We never turn off our will power – we always choose. Whether it’s to post a blog or pick up a drink.

Take cats, for example. This entire post was inspired by the way mine likes to hang out in the tub after I get out of the shower in the morning. Is that a habit? Cats are mysterious. Dogs have habits. Cats do what they please and don’t give a damn about the rest. I like to think we’re more like cats.



THAT’S What I’m Talkin About

America’s Embrace of Ignorance

Politics, lies, religion, and “a new low in stupidity.”

UPDATE: No one embraces stupid like Sarah Palin…and whoever embraces her. Read “Sarah Palin’s American lobotomy: The Republicans keep making us dumber, and not even Stephen Colbert can save us

Disheartening. But there’s hope!

The American Psychological Association published a study that shows that Americans will stand by beliefs even when it is proven that their belief isn’t based on or can be proven by any kind of facts. This can be destructive, but that is up to the individual to change or not.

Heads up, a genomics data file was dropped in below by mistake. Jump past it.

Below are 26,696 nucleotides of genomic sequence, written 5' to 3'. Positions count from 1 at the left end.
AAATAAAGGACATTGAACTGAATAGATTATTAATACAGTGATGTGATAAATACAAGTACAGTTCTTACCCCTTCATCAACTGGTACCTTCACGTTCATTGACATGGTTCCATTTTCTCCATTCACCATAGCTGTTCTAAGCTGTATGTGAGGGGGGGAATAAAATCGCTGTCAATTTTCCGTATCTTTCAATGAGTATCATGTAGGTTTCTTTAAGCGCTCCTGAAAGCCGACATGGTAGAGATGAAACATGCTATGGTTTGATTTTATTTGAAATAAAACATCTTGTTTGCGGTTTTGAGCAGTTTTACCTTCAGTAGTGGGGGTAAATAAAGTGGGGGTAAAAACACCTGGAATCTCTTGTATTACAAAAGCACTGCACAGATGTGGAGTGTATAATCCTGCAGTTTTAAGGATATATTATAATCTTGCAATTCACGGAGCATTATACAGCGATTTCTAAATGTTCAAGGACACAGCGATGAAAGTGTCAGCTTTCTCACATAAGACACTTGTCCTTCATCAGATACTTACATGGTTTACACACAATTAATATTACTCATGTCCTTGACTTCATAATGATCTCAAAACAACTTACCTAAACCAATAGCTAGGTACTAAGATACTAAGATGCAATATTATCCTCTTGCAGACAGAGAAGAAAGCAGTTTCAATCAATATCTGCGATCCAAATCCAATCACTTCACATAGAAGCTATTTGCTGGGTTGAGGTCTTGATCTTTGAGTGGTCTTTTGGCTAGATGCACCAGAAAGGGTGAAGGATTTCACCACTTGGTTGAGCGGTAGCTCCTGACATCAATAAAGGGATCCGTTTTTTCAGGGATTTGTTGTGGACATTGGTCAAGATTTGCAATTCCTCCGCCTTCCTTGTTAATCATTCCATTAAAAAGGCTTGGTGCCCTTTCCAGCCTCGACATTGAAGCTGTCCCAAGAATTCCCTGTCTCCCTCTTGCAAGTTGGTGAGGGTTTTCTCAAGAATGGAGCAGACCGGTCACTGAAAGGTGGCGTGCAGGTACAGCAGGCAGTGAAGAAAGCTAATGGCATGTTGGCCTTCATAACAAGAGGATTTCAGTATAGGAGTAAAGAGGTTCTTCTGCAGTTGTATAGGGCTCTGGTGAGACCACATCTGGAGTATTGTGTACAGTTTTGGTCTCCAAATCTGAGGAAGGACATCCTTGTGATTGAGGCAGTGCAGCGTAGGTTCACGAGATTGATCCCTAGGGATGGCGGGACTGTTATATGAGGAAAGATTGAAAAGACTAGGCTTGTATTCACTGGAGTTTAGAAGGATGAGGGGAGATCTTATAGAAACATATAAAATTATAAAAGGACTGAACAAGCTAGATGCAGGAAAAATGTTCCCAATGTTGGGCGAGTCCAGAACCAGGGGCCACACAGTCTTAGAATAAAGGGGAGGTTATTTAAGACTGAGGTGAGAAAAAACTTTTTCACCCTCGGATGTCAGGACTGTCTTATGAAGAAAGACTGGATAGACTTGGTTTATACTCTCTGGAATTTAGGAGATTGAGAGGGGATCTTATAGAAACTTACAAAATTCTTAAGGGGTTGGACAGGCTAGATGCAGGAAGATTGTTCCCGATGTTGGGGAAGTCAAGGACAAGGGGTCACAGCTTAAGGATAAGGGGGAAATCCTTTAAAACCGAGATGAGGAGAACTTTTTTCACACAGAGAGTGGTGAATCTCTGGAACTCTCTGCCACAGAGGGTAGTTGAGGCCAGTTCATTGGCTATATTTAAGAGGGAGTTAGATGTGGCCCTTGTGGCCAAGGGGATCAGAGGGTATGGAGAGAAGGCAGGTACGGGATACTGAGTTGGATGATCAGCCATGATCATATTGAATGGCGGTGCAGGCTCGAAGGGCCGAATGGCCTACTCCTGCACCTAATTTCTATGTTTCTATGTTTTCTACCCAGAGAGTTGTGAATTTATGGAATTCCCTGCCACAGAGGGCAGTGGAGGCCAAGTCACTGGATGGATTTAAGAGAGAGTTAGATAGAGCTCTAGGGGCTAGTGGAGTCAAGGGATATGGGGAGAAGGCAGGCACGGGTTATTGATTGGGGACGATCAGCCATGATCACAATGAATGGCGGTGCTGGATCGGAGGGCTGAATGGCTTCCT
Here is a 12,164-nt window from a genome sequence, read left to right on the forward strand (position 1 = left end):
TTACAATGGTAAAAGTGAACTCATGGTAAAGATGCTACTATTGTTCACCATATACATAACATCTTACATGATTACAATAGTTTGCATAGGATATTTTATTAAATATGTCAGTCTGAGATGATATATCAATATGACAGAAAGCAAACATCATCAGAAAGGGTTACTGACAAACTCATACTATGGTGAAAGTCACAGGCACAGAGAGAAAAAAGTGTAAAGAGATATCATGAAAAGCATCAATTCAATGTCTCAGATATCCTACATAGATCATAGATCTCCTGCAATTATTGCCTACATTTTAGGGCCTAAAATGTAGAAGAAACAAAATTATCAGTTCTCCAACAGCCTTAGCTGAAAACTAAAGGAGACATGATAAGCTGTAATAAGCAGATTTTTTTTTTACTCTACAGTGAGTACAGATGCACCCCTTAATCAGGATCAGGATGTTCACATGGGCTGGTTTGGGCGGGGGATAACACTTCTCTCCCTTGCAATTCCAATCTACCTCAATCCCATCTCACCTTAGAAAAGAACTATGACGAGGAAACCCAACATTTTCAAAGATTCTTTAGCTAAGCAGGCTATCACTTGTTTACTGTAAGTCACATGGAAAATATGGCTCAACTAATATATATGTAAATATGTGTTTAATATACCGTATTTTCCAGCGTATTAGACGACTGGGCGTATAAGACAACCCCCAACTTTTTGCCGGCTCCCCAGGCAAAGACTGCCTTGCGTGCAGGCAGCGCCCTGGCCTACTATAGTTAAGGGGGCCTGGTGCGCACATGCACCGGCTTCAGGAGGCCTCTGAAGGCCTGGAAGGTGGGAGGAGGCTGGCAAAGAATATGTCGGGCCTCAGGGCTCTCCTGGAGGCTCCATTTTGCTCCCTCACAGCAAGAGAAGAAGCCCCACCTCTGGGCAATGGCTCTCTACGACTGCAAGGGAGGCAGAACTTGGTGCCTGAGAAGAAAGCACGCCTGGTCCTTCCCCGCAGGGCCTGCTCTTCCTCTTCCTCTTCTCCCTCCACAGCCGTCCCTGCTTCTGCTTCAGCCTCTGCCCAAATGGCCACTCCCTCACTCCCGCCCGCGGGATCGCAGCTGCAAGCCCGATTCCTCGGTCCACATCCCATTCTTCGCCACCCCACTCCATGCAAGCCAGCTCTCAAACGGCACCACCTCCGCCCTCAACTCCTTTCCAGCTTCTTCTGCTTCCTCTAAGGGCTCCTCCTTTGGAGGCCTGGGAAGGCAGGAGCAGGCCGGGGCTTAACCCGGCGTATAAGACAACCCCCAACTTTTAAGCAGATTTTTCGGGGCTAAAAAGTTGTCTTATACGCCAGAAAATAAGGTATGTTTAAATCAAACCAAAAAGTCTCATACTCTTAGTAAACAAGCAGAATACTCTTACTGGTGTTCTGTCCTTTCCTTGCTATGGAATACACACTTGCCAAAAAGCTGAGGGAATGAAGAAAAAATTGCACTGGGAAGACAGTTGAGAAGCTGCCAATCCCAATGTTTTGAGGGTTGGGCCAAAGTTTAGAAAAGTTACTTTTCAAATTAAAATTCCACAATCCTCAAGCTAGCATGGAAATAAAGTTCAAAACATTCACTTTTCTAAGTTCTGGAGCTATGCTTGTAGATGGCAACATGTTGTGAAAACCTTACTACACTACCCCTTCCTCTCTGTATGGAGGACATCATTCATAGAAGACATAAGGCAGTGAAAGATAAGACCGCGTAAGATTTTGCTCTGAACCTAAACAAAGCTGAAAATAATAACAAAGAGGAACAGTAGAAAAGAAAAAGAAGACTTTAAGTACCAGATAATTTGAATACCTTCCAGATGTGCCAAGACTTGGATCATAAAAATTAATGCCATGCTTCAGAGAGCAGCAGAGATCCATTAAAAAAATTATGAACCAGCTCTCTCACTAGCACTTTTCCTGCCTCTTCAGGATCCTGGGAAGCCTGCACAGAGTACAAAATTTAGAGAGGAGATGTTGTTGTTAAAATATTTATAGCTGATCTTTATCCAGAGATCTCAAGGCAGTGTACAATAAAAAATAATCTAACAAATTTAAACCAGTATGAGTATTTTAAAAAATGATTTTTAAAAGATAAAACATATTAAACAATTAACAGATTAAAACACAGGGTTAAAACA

Politicians however, should be held to a higher standard because they make crucial decisions for the American people. …Barack Obama said it best when he said ‘You can ignore facts but you can’t deny the facts.’ The American people deserve honesty not deception, because that is the American way and it’s the right thing to do.

Unfortunately, you can’t expect a higher standard from politicians than that of the people who elect them. It’s hard to know where to begin. Preschool?